I’m still thinking about boundaries.  A day with structure and boundaries feels productive; is productive.  If this is work time and I’m only working on one job (and not reading email about another, answering calls about a third, thinking about a fourth and popping downstairs to empty the dishwasher), the job is likely to be done quickly and effectively.  If this is ‘home’ time and I’m only chopping carrots then I can listen properly to the boy’s chatter, as well as being less likely to lose a finger or two.

But what about when an idea for my company website strikes when I’m chopping those carrots?  Or I think of a great blog post in the middle of writing a funding application?  How rigid do the boundaries need to be?

We need to allow for a bit of permeability.  I don’t want to lose these creative ideas, or forget the important thing I’ve suddenly remembered, but I don’t want to let it sidetrack me either.  (For all my commitment to keeping the boundaries, I am still extremely easy to sidetrack some days.)  I need to capture the idea and keep it until it’s time to deal with it.  So I make a quick note and go back to the task at hand.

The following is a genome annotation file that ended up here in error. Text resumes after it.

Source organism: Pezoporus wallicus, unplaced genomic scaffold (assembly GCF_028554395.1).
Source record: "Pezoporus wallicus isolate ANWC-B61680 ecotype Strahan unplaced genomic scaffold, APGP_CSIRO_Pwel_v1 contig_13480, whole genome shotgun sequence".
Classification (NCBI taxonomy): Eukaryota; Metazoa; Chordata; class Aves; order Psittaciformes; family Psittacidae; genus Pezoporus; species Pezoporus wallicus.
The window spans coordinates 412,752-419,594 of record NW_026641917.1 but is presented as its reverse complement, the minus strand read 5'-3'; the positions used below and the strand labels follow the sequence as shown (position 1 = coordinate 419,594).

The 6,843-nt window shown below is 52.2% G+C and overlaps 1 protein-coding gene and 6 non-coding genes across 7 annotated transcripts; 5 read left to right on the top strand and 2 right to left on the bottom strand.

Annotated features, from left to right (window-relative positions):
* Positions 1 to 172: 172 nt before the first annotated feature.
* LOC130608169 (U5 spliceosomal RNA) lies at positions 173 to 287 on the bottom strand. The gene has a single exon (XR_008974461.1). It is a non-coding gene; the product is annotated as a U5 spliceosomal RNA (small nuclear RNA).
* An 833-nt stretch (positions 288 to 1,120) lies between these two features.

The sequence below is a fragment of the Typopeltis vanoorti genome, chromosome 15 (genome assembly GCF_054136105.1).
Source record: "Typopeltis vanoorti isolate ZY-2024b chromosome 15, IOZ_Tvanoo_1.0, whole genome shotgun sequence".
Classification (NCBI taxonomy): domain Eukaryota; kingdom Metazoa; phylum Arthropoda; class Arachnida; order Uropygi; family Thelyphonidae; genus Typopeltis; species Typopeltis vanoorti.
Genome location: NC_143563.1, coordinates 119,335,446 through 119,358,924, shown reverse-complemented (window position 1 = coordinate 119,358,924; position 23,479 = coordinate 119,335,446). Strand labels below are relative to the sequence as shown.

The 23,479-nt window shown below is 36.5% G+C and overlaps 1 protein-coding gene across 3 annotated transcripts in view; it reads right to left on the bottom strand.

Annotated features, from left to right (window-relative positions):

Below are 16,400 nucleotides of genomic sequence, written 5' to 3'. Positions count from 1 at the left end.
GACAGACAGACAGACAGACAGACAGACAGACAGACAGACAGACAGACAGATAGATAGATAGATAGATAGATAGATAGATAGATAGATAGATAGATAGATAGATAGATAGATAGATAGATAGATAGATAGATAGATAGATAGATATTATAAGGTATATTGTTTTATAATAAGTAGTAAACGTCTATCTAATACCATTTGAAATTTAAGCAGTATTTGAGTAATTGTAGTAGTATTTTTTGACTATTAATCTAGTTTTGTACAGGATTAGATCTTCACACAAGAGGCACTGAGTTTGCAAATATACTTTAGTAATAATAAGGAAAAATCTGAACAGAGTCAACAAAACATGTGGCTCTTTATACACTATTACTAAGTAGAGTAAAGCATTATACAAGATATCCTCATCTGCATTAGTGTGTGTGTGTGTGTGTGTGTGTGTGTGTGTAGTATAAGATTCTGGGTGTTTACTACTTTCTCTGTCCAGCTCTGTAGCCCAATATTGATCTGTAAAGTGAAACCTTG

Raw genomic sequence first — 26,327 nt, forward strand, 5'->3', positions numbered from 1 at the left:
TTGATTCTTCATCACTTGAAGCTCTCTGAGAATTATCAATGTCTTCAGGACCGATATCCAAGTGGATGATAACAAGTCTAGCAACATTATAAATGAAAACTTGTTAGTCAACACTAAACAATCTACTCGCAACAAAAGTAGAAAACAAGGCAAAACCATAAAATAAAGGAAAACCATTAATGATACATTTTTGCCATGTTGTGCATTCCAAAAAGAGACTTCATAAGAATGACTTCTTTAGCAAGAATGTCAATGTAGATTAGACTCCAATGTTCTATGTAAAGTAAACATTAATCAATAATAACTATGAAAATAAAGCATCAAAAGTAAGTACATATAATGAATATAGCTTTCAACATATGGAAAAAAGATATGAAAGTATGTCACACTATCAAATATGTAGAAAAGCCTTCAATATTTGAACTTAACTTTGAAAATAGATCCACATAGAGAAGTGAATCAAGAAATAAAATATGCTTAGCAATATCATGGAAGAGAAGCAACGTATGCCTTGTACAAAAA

It’s like collecting butterflies and keeping them in a jar to admire later.

In fact, I’m finding that focusing on one thing at a time actually allows the parts of my brain that aren’t needed now to wander off, admire the scenery and come back with some interesting butterflies, in the shape of ideas about often unrelated things.  Cross-fertilisation between the separate compartments of our lives can be very useful.  That’s why I love living and working at home.  It means that the boundaries are flexible.

All this, of course, is excellent justification for my ever-growing and ever-changing collection of notebooks of all shapes and sizes.  There is one by the cooker (stained and bent and accompanied by a very blunt but still functional pencil).  There are several on my desk, one in my handbag, one by the kitchen table, a pile of scrap paper by the back door and post-its absolutely everywhere.  As long as I remember to collect up the day’s (or the week’s) pile of notes, I’ve captured all the butterflies and can hold them and nurture them until it’s time to set them free and see where they’ll take me.

Focus, but watch for butterflies.